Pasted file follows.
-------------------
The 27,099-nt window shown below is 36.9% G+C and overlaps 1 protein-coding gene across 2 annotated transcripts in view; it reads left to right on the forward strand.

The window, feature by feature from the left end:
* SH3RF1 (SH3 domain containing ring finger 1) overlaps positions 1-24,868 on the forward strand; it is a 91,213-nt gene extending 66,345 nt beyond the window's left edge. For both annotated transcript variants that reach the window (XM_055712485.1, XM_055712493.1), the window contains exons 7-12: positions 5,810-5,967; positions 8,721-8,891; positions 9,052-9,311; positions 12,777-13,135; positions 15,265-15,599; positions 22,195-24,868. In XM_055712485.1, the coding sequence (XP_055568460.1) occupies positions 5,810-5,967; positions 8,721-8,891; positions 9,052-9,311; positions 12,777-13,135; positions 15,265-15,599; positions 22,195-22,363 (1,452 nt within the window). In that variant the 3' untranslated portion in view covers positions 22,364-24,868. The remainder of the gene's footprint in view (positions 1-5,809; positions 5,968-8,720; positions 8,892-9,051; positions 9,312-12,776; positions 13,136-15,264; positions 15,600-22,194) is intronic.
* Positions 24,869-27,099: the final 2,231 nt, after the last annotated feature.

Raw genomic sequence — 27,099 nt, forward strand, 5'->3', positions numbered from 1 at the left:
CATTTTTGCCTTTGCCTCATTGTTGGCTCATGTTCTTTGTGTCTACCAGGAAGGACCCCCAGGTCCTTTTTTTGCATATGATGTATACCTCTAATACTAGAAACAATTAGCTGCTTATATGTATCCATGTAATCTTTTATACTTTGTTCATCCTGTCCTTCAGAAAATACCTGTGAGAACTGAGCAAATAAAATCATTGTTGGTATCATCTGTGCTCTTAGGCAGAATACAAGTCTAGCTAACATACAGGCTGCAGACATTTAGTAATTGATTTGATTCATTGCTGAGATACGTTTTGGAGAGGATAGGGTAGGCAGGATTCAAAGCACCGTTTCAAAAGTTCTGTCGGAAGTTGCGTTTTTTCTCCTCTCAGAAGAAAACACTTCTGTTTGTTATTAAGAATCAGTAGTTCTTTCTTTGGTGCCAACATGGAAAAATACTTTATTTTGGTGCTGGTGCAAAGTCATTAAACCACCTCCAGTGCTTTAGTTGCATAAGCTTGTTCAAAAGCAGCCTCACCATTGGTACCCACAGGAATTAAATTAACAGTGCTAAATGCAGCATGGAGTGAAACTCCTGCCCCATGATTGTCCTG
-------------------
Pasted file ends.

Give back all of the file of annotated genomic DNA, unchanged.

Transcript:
The 27,099-nt window shown below is 36.9% G+C and overlaps 1 protein-coding gene across 2 annotated transcripts in view; it reads left to right on the forward strand.

The window, feature by feature from the left end:
* SH3RF1 (SH3 domain containing ring finger 1) overlaps positions 1-24,868 on the forward strand; it is a 91,213-nt gene extending 66,345 nt beyond the window's left edge. For both annotated transcript variants that reach the window (XM_055712485.1, XM_055712493.1), the window contains exons 7-12: positions 5,810-5,967; positions 8,721-8,891; positions 9,052-9,311; positions 12,777-13,135; positions 15,265-15,599; positions 22,195-24,868. In XM_055712485.1, the coding sequence (XP_055568460.1) occupies positions 5,810-5,967; positions 8,721-8,891; positions 9,052-9,311; positions 12,777-13,135; positions 15,265-15,599; positions 22,195-22,363 (1,452 nt within the window). In that variant the 3' untranslated portion in view covers positions 22,364-24,868. The remainder of the gene's footprint in view (positions 1-5,809; positions 5,968-8,720; positions 8,892-9,051; positions 9,312-12,776; positions 13,136-15,264; positions 15,600-22,194) is intronic.
* Positions 24,869-27,099: the final 2,231 nt, after the last annotated feature.

Raw genomic sequence — 27,099 nt, forward strand, 5'->3', positions numbered from 1 at the left:
CATTTTTGCCTTTGCCTCATTGTTGGCTCATGTTCTTTGTGTCTACCAGGAAGGACCCCCAGGTCCTTTTTTTGCATATGATGTATACCTCTAATACTAGAAACAATTAGCTGCTTATATGTATCCATGTAATCTTTTATACTTTGTTCATCCTGTCCTTCAGAAAATACCTGTGAGAACTGAGCAAATAAAATCATTGTTGGTATCATCTGTGCTCTTAGGCAGAATACAAGTCTAGCTAACATACAGGCTGCAGACATTTAGTAATTGATTTGATTCATTGCTGAGATACGTTTTGGAGAGGATAGGGTAGGCAGGATTCAAAGCACCGTTTCAAAAGTTCTGTCGGAAGTTGCGTTTTTTCTCCTCTCAGAAGAAAACACTTCTGTTTGTTATTAAGAATCAGTAGTTCTTTCTTTGGTGCCAACATGGAAAAATACTTTATTTTGGTGCTGGTGCAAAGTCATTAAACCACCTCCAGTGCTTTAGTTGCATAAGCTTGTTCAAAAGCAGCCTCACCATTGGTACCCACAGGAATTAAATTAACAGTGCTAAATGCAGCATGGAGTGAAACTCCTGCCCCATGATTGTCCTG